Pastry chef extraordinaire Amaury Guichon discusses his craft, his process, and the journey that took him from fourteen-year-old apprentice to the world’s most followed pastry personality on social media.
What was your education in France like?
I did not have very conventional teen years. I started school early, so when I reached fourteen, I graduated and started vocational school. I just randomly picked cooking and studied it for two years in Switzerland. I then came back to Paris to study pastry and fell in love with pastry.
In culinary school, life is completely different. I’d wake up on weekdays at 4:00 a.m. and weekends at 3:00 a.m. No more Sundays off, regular vacations, holidays, or birthday parties. I figured I may as well spend my time getting better at my craft.
How did you become Paris’s youngest executive pastry chef at twenty-one?
During my apprenticeship years, I had done a lot of competitions, and I think that helped me stand out from other bakers my age. I was given the chance to be executive pastry chef at Hugo and Victor in Paris.
Did you always want to come to America?
That was more my father’s dream. His family was poor, and he believed that America was truly a land of opportunity. Growing up, he always talked about it, so I came to believe it. Now I see what he was talking about. Everything I did—working long hours, trying to win every competition I could—was done to build up a bigger résumé for a chance to go to the US.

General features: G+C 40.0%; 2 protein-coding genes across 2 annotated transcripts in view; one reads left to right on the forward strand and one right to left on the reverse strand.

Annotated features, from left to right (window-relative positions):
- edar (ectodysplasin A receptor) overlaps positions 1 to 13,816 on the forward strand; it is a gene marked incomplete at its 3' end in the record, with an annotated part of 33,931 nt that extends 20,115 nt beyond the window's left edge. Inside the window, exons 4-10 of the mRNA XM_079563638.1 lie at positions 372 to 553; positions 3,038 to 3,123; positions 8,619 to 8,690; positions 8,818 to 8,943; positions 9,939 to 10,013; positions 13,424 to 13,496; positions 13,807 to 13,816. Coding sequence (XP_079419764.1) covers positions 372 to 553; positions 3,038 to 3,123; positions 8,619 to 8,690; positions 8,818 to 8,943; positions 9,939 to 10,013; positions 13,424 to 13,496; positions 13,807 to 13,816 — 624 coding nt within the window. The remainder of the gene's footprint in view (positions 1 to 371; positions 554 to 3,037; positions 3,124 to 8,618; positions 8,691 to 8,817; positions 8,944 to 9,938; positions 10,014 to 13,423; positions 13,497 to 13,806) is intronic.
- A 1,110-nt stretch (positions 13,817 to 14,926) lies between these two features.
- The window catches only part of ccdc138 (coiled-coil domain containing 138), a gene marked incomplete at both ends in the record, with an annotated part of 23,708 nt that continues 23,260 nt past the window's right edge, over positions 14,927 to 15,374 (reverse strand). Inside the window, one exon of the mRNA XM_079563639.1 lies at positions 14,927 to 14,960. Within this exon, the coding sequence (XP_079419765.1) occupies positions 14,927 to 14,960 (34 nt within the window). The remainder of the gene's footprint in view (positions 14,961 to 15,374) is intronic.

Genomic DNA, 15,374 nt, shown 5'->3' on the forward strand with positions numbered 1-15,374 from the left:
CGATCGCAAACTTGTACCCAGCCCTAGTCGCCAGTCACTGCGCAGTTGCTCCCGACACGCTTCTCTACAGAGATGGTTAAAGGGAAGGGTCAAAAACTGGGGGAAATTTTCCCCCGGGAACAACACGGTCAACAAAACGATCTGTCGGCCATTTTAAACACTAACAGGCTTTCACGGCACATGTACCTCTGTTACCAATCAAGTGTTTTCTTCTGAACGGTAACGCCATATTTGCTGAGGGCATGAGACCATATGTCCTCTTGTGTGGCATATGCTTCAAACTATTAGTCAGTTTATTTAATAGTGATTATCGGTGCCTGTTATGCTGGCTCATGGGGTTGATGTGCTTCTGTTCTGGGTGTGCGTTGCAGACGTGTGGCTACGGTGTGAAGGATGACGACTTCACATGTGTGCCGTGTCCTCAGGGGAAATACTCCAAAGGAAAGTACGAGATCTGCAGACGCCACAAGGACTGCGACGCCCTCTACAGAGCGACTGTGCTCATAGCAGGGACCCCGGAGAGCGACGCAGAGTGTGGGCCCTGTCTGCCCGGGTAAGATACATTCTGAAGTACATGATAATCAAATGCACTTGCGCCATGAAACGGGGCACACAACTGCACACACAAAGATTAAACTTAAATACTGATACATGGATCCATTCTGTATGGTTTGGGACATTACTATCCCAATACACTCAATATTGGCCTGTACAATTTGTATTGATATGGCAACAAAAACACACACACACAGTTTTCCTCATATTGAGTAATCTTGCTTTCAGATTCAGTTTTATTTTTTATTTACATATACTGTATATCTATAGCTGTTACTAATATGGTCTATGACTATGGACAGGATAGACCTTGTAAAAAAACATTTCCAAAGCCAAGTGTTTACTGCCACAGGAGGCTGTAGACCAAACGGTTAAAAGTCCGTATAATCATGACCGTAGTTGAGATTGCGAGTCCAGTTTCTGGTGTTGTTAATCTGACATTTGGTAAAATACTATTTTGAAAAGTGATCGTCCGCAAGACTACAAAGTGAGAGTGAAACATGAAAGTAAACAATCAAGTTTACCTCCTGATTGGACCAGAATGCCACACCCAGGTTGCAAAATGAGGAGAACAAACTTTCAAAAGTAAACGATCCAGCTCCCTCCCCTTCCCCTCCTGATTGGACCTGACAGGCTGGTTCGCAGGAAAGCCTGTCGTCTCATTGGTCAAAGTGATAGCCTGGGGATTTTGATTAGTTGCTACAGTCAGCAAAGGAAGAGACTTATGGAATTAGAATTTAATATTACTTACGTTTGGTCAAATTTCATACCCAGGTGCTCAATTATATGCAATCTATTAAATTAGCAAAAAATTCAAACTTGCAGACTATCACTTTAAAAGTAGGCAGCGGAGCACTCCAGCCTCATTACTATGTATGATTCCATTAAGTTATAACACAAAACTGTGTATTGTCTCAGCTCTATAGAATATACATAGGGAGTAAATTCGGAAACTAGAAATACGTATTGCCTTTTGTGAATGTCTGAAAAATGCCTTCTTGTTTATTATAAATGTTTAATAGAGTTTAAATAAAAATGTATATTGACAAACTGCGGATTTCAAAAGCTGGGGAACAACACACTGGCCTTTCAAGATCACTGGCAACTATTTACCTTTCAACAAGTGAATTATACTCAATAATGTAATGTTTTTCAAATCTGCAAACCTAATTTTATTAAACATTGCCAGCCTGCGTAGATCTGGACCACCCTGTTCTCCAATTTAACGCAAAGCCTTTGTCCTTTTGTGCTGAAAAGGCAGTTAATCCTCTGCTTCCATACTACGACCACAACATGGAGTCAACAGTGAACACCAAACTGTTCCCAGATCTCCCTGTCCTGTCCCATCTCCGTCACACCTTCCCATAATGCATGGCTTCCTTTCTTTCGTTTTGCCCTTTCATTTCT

You ended up in Las Vegas. Tell us how that came about:
I had participated in the very first TV pastry competition in France. One of the judges had experience in the US, so I asked him about working there. Surprisingly, the next day, I was contacted by a man from Jean-Philippe Patisserie in the Bellagio about a job. Even though my hours would be 2:00 a.m. to 2:00 p.m. and it was a lower position, I took a chance on the adventure and accepted it.
When did master classes enter the picture?
After three years at Jean-Philippe, I started posting on social media—which I believed was the future—and people started to follow me. Sometime after that, I was invited to teach a master class at a pastry school in Moscow; apparently being on that French TV competition helped me get known. It was such a great honor, especially since I was only around twenty-five.